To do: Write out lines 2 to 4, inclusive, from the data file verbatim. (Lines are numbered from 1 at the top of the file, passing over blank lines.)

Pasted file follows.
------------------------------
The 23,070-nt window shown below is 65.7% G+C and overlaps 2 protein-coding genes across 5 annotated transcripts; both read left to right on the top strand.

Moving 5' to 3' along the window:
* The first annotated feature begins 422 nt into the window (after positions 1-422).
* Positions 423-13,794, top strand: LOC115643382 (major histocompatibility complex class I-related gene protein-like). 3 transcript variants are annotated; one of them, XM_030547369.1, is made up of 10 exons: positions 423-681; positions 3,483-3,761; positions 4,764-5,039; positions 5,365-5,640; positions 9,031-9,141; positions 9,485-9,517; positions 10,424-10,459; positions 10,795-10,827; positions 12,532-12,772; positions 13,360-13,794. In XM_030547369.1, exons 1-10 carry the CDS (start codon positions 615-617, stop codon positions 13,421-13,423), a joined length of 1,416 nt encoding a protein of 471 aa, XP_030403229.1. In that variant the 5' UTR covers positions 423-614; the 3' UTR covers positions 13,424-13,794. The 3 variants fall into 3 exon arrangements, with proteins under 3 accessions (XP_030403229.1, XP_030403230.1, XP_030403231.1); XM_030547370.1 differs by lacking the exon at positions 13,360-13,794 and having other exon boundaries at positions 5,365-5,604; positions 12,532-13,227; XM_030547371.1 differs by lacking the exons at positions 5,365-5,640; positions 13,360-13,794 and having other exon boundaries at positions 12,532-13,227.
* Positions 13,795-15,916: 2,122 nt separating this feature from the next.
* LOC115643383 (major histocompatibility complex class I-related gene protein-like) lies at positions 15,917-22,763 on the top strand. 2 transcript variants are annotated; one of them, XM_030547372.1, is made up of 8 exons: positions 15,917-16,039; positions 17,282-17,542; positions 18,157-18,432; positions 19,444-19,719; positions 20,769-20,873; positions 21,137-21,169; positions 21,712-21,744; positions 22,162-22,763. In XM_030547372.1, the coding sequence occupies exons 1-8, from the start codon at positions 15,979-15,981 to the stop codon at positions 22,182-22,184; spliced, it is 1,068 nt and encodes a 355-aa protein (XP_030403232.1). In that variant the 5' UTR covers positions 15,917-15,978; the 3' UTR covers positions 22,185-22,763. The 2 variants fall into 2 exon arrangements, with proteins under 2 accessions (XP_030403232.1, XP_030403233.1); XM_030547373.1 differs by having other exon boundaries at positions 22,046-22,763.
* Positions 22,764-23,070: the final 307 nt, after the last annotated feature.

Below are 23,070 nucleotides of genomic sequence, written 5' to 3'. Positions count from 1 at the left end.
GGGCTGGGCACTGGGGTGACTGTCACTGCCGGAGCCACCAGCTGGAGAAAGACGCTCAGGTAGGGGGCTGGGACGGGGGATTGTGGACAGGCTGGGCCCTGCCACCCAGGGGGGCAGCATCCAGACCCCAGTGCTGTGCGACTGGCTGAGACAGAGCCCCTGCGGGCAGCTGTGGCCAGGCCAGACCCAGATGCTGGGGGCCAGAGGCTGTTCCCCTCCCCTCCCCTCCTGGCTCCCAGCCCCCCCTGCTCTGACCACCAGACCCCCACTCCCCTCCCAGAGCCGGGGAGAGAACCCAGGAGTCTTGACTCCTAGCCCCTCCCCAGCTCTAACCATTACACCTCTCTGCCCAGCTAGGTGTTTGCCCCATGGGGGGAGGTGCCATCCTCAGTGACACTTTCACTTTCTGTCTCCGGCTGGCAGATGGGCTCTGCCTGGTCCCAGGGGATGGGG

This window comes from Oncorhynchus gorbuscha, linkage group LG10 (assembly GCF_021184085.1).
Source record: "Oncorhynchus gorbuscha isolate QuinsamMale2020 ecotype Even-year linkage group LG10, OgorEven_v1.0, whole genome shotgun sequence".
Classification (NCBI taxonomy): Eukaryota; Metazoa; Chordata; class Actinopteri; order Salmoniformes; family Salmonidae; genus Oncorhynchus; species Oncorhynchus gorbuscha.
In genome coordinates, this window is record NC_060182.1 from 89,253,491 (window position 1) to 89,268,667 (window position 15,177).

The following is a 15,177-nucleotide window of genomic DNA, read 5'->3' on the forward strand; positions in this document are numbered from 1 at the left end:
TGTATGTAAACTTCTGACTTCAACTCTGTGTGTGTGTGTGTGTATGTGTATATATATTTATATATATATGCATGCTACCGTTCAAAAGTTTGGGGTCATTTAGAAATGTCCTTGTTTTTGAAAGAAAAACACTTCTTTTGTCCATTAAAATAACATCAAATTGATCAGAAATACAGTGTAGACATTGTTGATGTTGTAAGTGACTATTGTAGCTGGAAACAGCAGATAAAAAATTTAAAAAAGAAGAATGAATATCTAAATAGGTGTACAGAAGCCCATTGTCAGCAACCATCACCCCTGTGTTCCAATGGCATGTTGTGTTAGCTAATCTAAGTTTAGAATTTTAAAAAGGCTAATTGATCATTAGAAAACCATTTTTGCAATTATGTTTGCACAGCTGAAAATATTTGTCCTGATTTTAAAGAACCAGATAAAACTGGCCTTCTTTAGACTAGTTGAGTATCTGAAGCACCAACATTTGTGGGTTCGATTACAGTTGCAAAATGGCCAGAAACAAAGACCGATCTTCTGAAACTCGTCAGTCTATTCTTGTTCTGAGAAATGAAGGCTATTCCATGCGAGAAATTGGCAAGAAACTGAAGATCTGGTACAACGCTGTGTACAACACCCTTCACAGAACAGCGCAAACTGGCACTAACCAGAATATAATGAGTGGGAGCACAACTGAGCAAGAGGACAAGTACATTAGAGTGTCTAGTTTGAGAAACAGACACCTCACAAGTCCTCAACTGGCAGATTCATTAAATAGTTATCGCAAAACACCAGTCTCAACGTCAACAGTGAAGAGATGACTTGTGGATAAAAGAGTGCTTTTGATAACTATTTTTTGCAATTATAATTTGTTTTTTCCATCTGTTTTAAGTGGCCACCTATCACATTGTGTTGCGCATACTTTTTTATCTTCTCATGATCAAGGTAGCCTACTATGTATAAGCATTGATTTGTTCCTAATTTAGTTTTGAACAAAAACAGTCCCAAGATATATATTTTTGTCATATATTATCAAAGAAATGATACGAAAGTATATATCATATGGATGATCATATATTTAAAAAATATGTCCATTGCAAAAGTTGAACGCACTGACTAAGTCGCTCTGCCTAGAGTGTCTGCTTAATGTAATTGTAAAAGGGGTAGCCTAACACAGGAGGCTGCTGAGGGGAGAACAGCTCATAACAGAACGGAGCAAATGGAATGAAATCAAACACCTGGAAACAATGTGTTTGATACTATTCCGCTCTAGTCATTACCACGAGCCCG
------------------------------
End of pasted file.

Moving 5' to 3' along the window:
* The first annotated feature begins 422 nt into the window (after positions 1-422).
* Positions 423-13,794, top strand: LOC115643382 (major histocompatibility complex class I-related gene protein-like). 3 transcript variants are annotated; one of them, XM_030547369.1, is made up of 10 exons: positions 423-681; positions 3,483-3,761; positions 4,764-5,039; positions 5,365-5,640; positions 9,031-9,141; positions 9,485-9,517; positions 10,424-10,459; positions 10,795-10,827; positions 12,532-12,772; positions 13,360-13,794. In XM_030547369.1, exons 1-10 carry the CDS (start codon positions 615-617, stop codon positions 13,421-13,423), a joined length of 1,416 nt encoding a protein of 471 aa, XP_030403229.1. In that variant the 5' UTR covers positions 423-614; the 3' UTR covers positions 13,424-13,794. The 3 variants fall into 3 exon arrangements, with proteins under 3 accessions (XP_030403229.1, XP_030403230.1, XP_030403231.1); XM_030547370.1 differs by lacking the exon at positions 13,360-13,794 and having other exon boundaries at positions 5,365-5,604; positions 12,532-13,227; XM_030547371.1 differs by lacking the exons at positions 5,365-5,640; positions 13,360-13,794 and having other exon boundaries at positions 12,532-13,227.